Do Health Care Costs Fuel Economic Inequality in the United States?
The growing debate over economic inequality in the developed world, highlighted by Thomas Piketty’s Capital in the Twenty-First Century, raises an interesting question that is particularly pertinent to the United States. Have escalating health care costs contributed to the huge economic gap between America’s rich and the rest? The evidence, it turns out, is suggestive, but not definitive.
From the perspective of the more than 150 million Americans who receive health insurance through their employers, health care costs may, in fact, be widening inequality. Economists generally agree that employers for the most part treat workers’ compensation in all forms—wages and benefits—as a single expense. When health insurance premiums go up, employers may reduce take-home pay to keep overall compensation in check.
Because health costs have grown so quickly over the past several decades, an increasing share of workers’ total compensation has gone toward health insurance premiums. These higher premiums partly explain why middle-class wages have stagnated, lagging productivity gains. Rising health care spending—both on premiums and out-of-pocket costs—totally erased wage gains for a typical family from 1999 to 2009.
To illustrate, Exhibit 1 compares health insurance premiums relative to income for U.S. families in the bottom 40 percent of the nation’s income distribution versus the top 5 percent. From 1988 to 2012, the average employer-sponsored insurance premium rose from $3,660 to $15,745. For families in the lower-income bracket, that represents an increase from 13 percent to 60 percent of average annual income. For those in the upper-income bracket, premium increases amounted only to a rise from 1.4 percent to 4.5 percent of income—a much smaller drain on workers’ take-home pay.
Still, there are important nuances. The insurance coverage provided through employer-sponsored plans may have disproportionate value for lower-income workers. If they use more health care than their better-paid coworkers, they may gain more economic benefit from their health insurance. This could be the case for the many lower-income Americans in poor health.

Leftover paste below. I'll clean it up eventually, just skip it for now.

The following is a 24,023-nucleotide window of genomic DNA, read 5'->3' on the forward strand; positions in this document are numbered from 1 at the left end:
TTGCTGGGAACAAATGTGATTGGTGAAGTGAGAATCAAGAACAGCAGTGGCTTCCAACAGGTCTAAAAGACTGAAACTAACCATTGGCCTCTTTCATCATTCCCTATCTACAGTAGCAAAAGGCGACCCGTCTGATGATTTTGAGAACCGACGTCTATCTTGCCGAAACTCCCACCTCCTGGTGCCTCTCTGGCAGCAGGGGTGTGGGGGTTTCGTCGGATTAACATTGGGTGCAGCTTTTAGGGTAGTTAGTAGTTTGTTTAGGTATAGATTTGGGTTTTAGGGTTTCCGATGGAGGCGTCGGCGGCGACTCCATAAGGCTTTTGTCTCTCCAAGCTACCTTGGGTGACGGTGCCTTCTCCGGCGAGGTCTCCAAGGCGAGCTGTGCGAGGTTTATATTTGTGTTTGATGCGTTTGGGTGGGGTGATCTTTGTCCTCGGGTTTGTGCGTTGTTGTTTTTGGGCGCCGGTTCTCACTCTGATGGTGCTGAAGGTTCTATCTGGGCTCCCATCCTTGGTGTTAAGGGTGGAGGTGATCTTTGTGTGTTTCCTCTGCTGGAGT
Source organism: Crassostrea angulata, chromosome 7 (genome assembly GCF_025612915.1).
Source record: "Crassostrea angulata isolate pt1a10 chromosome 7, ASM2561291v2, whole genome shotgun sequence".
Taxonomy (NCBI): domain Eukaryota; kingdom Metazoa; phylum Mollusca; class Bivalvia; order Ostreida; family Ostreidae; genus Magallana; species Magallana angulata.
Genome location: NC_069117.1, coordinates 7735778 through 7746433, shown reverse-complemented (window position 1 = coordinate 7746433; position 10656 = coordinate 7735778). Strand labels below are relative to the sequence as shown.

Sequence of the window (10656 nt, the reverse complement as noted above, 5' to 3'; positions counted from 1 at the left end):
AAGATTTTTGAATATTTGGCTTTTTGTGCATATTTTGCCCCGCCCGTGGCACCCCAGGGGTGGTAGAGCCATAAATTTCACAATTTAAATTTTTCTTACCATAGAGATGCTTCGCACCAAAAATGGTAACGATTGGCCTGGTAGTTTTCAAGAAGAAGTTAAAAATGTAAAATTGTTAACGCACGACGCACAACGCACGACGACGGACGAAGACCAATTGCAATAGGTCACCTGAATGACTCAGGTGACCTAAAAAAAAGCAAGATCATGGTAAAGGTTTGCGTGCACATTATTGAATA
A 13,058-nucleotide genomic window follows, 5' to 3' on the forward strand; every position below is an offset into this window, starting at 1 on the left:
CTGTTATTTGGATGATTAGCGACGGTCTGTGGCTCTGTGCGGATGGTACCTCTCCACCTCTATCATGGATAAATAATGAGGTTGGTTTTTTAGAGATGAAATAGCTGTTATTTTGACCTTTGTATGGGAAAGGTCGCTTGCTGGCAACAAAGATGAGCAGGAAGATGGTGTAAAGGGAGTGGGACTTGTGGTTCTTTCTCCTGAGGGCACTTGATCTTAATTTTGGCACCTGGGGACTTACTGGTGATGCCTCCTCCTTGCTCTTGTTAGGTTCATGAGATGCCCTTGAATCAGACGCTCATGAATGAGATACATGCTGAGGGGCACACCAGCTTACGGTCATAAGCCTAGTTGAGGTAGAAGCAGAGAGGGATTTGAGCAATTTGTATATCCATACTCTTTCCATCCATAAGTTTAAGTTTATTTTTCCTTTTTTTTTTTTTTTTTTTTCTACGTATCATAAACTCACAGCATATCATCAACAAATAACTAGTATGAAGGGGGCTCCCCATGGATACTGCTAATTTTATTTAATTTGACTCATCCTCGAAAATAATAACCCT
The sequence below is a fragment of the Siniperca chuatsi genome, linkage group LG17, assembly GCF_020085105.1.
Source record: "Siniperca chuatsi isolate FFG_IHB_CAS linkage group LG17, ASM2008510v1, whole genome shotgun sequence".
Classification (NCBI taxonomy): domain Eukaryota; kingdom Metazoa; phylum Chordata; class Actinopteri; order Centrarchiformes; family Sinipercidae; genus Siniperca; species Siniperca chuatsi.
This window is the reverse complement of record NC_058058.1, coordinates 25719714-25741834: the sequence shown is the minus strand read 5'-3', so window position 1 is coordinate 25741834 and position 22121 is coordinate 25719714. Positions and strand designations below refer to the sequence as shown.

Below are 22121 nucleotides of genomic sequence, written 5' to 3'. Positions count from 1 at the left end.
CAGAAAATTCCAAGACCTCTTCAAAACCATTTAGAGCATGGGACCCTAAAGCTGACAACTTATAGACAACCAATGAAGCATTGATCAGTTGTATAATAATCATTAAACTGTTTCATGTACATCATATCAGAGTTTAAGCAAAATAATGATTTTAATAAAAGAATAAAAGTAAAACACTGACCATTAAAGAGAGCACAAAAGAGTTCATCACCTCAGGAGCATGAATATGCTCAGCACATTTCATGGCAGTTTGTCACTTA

However, rising deductibles and copayments have reduced the value of health insurance over time, and these out-of-pocket costs weigh more heavily on low-income workers. Also, the added benefits may not be worth the disproportionate economic burden imposed on lower-income employees. The Institute of Medicine estimates that about 30 percent of health care expenditures are wasteful. For lower-income workers, wasting 30 percent of what they pay for health care is a far greater burden than it is for higher-income employees. In other words, if the health care system were more efficient and less costly, lower-income workers might gain considerably more—as a proportion of total compensation—than higher-income workers.
Other evidence of the inequality-increasing effects of high health care costs emerges in a 2011 blog post by The Commonwealth Fund’s Sara Collins. According to a then-new Census Bureau measure, the national poverty rate increased by 3.3 percentage points, or by about 10 million people, when family incomes were adjusted for out-of-pocket medical costs (Exhibit 2). In other words, health care costs may be directly increasing the number of Americans living in poverty. This is consistent with the observation that health care–related expenses contribute to more than half of personal bankruptcies in the United States. Most of these medical debtors worked in middle-class occupations and had health insurance.
The story, however, does not end here. As health care costs rise, the amount of money effectively transferred to low-income Americans through public health care programs like Medicaid and Medicare increases as well, reducing social inequality. Two-thirds of Medicare funds and 83 percent of Medicaid funds are spent on care for the poorest 40 percent of the population.
The many reforms included in the Affordable Care Act (ACA) also reduce inequality, largely by expanding Medicaid and subsidizing low- and moderate-income Americans’ purchase of health insurance in the marketplaces. Furthermore, the marketplace subsidies address the historical inequity between workers offered insurance through their employer (thereby benefiting from the generous tax exemption for such plans), and those forced to shop for coverage on their own. Low- and moderate-income workers are far more likely to fall into the latter group, and so were disadvantaged—economically and medically—prior to the ACA.
To complicate matters even further, the impact of health spending on inequality is felt on two ends—who pays, and who gets paid. The lion’s share of health care expenses translates into health care workers’ income. A full accounting would need to compare the distribution of health care workers’ earnings to that of the rest of the population. And while physicians are listed as one of the most common professions among those in the top 1 percent of income, nursing and other clinical roles generally offer some of the most reliable middle-class wages in America today.
There is much more that could be said about this topic. A definitive answer would probably require an analytic exercise worthy of Piketty’s 700-page treatise. But even this brief consideration of the relationship between health spending growth and widening inequality leads to one underappreciated conclusion: In America today, all macroeconomists are to some degree health economists, and vice versa. And understanding the relationship between these seemingly inexorable trends would likely prove fruitful for economists of both stripes.